The day after

Making lists…

I need to go out and take pictures of the carnage for the insurance. I’m going to take as many as I can. They’re free.

Making lists of damage (roughly in order front-to-back)  (also a cost of parts to replace from memory not including labor)

  • Beak – $250
  • Headlight assembly – $600
  • Headlight guard – $100
  • Windshield – $300
  • Windshield mounting bar – $230
  • Right fog light – $150
  • Telelever arm – $800
  • Front sub-frame – $1500
  • Forks (maybe – a lot of force on them) – $1500
  • Crash bars (both sides) – $1000
  • Cylinder-head-cover guards (both sides) – $250
  • Damage to left cylinder-heads – $500
  • Panniers – $1500
  • Pannier mounting frames – $800
  • Muffler – $600
  • Rear sub-frame – $1500

I know for certain that either (or both) the front sub-frame or the telelever arm is tweaked. That’s the only way that the steering on the big beemer would not be straight. The forks may or may not be good, I’m finding it hard to tell. They took a lot of force though. The rear sub-frame is almost certainly bent as well, visually it looks a bit skewed and I’m seeing rub marks on the mounting points where it attaches to the engine.

I’m sure there’s things I’m not seeing on there too.

That’s a lot ov damaged parts just there not counting transport (my gut-feel estimate is $4000 to get it to Cleveland) and labor (60 hours (likely more)  @ 50/hour: $3000). To fix the damage you basically have to take the bike completely apart – all that’s left is having the engine on a stand – and build it again.

You could probably make it a good rat bike for $3000 if you do the work yourself. Less if you can straighten a subframe yourself. All you might need is a headlight and maybe a telelever arm.

Poor bike… I’m sorry to see her go.  :’-(  Like a good steed, it did everything I could ask. It’ll be hard leaving without her. Almost 26000 miles on the clock. That’s a lot of time to spend with someone. If I added up all the time I was on her it’s close to a month of time all told.

Making of list of things to take off bike that I don’t want to leave here without. I want the bike to stay a bike, but if it doesn’t need it to run, I don’t want to leave it here. (roughly from back to front)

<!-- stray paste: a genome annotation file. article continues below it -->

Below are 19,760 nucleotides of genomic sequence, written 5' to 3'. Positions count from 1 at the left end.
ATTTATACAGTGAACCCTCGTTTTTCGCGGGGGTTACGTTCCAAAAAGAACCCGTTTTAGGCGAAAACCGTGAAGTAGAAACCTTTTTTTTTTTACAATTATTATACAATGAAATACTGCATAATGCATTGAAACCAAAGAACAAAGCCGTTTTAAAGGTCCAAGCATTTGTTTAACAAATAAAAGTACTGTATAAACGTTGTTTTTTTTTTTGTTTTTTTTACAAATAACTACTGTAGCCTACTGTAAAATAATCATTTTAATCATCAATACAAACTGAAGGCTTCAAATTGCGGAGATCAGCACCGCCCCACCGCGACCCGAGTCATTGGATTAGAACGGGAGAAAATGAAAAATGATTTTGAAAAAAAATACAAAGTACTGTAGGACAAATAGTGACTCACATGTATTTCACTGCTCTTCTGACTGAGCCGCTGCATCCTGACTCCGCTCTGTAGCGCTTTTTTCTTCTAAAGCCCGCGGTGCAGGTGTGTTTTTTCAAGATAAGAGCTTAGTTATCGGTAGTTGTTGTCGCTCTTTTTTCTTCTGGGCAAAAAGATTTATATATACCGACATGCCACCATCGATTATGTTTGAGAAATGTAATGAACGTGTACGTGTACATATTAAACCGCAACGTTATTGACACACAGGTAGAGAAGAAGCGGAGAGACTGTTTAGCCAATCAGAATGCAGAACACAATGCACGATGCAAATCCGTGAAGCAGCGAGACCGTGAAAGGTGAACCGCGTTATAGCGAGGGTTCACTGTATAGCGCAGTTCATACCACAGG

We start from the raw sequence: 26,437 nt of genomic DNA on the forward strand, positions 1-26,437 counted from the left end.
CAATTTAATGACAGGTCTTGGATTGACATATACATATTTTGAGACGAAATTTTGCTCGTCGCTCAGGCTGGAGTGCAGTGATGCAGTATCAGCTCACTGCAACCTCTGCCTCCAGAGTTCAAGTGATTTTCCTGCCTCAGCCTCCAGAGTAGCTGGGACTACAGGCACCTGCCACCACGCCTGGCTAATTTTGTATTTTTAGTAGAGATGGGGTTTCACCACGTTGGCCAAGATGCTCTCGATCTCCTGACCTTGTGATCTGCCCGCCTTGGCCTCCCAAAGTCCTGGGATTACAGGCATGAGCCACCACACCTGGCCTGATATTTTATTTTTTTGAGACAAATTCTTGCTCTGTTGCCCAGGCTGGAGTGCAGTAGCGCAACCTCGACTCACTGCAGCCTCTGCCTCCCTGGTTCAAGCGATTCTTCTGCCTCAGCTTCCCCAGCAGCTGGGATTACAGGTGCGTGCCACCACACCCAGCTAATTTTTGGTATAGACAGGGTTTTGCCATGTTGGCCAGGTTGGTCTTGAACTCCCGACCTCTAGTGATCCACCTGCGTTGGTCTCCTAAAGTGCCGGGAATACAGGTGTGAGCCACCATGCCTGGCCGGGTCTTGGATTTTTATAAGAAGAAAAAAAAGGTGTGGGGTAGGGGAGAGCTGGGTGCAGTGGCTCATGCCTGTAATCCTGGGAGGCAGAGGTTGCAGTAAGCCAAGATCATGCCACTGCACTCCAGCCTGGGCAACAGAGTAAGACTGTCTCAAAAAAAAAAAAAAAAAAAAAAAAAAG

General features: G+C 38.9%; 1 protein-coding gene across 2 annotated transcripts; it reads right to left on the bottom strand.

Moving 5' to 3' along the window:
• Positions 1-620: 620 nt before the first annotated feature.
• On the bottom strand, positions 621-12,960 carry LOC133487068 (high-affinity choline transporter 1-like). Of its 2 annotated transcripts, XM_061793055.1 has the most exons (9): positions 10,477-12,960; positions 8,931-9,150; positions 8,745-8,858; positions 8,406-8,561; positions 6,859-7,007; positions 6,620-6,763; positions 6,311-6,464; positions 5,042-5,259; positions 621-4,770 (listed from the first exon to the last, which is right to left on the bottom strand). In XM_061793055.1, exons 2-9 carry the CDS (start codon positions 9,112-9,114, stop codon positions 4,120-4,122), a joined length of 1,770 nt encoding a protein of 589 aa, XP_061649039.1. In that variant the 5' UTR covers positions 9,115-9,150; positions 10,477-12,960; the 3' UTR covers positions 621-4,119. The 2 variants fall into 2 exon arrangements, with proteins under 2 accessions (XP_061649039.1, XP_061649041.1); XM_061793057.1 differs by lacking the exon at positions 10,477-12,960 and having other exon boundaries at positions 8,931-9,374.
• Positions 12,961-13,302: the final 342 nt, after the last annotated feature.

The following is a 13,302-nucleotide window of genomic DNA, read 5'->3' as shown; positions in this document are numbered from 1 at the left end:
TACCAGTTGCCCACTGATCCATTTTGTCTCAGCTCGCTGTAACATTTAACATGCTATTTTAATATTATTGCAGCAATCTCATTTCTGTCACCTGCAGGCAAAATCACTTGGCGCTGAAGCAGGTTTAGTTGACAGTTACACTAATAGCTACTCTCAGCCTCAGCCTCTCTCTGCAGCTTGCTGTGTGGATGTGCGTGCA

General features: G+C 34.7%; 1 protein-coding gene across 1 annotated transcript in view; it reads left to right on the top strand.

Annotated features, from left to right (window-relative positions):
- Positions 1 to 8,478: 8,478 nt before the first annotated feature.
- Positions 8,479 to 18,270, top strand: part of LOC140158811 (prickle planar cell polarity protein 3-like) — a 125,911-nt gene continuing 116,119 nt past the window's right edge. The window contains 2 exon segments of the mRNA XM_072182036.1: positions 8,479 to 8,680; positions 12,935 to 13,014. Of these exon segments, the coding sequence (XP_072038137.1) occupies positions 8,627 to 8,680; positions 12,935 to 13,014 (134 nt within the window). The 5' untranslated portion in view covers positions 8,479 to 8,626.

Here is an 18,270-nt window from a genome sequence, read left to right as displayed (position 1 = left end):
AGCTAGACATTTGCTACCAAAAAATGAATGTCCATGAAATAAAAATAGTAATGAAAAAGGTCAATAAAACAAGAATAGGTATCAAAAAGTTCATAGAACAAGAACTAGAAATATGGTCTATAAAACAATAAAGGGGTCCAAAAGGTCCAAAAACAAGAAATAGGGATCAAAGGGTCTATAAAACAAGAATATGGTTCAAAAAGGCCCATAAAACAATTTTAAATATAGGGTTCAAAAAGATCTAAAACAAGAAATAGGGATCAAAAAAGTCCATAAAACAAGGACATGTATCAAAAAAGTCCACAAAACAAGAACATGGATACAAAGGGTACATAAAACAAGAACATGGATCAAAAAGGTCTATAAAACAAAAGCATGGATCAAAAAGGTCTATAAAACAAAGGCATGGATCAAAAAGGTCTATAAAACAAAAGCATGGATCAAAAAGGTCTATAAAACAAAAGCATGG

• License plate – check
  • Seat – waiting until we get to the shed
  • P3 Lights – check
  • Oil cooler guard (might need to leave it if I can’t unbolt the beak from the crash bars) – It’s bent, but check
  • Engine bash plate – check
  • Hand guards – check
  • Autocom – check
  • Fuse box – check
  • Relay – check
  • GPS mount + wiring – check
  • Headlight ballasts + custom-made brackets. (The bulbs I’m writing off. One is broken, the other one would likely break in transport) – check

It’s probably around 3 hours of work to remove all the parts that need to be removed. Mostly since I need to take off the tank to get to some of the parts – the wiring. If I can’t manage it, no big deal. It’s $15 worth of wires. Nothing to cry about really.

I really wish I could bring the wheels with me. They’re true and great. It would be a crying shame if they get destroyed. If nothing else they are rebuildable.

I need to fix Wade and Blanche’s computer. Beyond paying for my room it’s the least I can do to show how grateful I am to them taking me in. Without their help I would be so far up a creek without a paddle it wouldn’t even be funny.

I need to talk to the reported. Wade called up a reported to interview me to help get the road made safer. I need to unpack the box to get out my helmet for a photo-op. The helmet saved my life pretty much.

Bike work

Well, after three hours of work (almost on the nose) I have all my bits and bobs in a box ready to take with me on the plane. Pulling the gas tank was a chore, but it was even more of a pain getting it on. It more-or-less confirms my suspicion that the front frame is bent.

Pulling the P3 lights required a removing the pannier racks – and reinstalling after I was done. An hour of work in total to get to the part that took 3 minutes.


Here’s my itinerary for getting back home:

From To Carrier Flight Date Departure Arrival
Blanc Sablon St. Johns Provincial 906 8/16 1:15PM 4:45PM
St. Johns Toronto Air Canada 693 8/17 12:45PM 2:40PM
Toronto Cleveland Air Canada 7905 8/17 4:25PM 5:35PM

Yes, I have a 20 hour layover in St. Johns. I could have shortened it to 14 hours for $300 CAD more, but I can wait. I think it’s one less flight too. I think I might catch a cab to a hotel or something for the night. At least I might be able to see a bit more of St. Johns that I did before. I’m just hoping for no rain in St. Johns.

I’m already trying to figure out what I want for dinner when I get back. I’m thinking Mexican.  🙂

Computer work

After playing around on the store’s computer for a bit (Blanche and Wade own the store next door as well) I got a good working install of Vista working on the machine. A lot of waiting around, but at the end of the process, the machine was working good as new!


The bike’s in the shed locked up. The spare key is in the ignition waiting to go. The real key is in my pocket as a memory of the poor beast. I have pictures from all angles. Last I took pictures of the panniers. That last bit was the hardest. In the shop taking the pictures felt like I was in a morgue. Throwing things away that couldn’t be fixed made me well up inside.

Even stupid shit.

The little oil jugs. One with 15w50, the other with cooking oil.

They’ve been to Alaska. Shipping them air would be a disaster. I gave them to Wade.